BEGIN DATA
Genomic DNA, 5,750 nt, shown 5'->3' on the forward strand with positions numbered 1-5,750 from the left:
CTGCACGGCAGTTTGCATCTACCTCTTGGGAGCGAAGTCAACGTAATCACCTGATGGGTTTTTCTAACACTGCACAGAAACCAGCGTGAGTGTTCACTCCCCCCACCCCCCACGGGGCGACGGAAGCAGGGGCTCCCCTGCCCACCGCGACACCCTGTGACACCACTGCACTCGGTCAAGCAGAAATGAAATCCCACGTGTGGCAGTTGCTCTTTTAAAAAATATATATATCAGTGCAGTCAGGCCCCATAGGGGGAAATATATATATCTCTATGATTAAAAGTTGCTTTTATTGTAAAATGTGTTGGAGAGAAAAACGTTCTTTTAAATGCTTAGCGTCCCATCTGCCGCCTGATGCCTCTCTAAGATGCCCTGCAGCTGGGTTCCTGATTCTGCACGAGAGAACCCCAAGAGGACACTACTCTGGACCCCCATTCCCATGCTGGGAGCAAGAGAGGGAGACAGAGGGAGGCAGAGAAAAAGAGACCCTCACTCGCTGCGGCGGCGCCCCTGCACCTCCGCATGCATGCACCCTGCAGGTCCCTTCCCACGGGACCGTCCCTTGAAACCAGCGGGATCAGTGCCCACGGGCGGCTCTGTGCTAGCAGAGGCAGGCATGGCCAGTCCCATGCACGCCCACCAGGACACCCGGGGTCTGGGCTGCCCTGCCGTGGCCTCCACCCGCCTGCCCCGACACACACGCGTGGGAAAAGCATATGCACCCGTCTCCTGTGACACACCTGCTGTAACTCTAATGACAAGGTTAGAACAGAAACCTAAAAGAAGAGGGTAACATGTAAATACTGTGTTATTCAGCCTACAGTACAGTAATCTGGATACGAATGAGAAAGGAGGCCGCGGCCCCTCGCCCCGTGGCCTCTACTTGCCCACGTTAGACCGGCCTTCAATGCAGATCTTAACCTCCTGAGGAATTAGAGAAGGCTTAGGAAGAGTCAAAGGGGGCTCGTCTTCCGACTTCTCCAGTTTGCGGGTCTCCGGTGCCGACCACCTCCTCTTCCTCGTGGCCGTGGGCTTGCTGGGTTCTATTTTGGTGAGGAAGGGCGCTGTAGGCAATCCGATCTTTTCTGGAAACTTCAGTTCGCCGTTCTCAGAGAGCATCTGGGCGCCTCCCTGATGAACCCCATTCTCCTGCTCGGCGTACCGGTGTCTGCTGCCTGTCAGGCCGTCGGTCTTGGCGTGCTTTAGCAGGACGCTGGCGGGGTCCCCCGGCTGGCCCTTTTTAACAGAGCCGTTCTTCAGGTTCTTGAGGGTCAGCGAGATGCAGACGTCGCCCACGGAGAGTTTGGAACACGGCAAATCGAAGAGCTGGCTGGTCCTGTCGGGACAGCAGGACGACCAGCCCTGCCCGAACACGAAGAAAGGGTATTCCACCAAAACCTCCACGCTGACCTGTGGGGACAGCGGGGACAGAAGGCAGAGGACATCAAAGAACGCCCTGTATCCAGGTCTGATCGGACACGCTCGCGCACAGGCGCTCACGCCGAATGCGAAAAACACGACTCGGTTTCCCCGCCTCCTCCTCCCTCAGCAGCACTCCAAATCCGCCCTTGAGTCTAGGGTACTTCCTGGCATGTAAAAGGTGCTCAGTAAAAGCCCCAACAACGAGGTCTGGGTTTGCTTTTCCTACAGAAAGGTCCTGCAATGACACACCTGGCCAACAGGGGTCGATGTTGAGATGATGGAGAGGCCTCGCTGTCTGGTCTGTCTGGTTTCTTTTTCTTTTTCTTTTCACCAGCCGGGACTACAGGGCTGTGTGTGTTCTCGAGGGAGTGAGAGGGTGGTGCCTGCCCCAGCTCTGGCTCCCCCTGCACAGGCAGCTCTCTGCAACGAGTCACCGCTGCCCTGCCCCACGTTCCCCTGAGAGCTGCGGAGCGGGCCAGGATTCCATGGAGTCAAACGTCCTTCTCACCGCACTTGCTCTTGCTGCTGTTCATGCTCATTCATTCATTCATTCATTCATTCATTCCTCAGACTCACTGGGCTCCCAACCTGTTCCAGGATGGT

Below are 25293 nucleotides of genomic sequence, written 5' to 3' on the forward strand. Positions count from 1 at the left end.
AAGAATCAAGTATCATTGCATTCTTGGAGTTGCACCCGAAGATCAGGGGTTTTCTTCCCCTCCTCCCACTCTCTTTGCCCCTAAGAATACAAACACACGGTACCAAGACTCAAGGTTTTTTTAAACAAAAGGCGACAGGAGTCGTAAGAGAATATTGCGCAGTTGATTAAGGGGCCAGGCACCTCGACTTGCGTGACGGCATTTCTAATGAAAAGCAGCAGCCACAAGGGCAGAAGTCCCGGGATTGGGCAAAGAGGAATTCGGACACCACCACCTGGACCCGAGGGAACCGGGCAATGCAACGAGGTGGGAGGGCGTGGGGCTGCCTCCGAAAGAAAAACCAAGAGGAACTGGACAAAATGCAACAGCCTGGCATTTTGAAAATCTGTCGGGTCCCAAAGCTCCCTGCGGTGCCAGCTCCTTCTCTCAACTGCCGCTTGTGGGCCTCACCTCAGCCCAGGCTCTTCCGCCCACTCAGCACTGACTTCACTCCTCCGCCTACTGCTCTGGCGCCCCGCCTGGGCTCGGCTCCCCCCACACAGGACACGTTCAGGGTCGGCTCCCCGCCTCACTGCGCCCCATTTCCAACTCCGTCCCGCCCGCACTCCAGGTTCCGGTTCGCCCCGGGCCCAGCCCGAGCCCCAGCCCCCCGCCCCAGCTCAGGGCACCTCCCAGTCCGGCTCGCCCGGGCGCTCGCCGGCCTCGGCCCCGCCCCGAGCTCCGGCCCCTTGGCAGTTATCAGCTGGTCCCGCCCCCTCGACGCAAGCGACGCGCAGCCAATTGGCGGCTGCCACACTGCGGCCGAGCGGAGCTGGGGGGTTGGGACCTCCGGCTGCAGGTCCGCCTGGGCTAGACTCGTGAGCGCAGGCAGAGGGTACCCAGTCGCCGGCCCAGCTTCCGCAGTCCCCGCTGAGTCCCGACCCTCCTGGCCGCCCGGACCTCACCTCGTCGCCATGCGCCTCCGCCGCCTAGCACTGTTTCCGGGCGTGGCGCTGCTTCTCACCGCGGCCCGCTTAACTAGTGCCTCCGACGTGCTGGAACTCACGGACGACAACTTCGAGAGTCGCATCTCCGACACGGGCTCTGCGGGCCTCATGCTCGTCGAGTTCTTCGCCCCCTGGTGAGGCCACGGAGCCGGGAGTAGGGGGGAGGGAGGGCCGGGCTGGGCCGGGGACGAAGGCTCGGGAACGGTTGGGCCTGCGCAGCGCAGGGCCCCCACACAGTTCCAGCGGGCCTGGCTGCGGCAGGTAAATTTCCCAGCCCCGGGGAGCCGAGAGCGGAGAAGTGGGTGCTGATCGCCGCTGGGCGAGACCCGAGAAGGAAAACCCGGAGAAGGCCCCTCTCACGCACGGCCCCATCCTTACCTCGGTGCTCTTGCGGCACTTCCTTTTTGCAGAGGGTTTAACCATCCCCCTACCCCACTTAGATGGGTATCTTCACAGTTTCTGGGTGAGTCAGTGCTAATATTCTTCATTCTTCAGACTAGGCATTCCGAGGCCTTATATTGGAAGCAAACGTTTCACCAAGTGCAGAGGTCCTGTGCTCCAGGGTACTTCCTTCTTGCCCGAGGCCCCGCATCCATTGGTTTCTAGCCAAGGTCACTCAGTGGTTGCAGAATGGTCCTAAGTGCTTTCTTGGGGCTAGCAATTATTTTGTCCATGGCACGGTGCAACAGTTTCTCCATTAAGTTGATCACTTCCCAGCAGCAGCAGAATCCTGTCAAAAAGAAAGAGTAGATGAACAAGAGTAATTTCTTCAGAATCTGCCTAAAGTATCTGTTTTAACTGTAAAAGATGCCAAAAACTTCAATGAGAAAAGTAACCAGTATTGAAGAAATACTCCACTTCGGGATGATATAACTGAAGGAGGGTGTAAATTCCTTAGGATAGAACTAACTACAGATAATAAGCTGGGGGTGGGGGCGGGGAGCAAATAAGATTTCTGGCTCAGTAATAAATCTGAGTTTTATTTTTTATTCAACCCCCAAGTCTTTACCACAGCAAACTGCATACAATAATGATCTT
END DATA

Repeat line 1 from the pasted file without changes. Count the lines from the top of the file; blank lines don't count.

Genomic DNA, 5,750 nt, shown 5'->3' on the forward strand with positions numbered 1-5,750 from the left: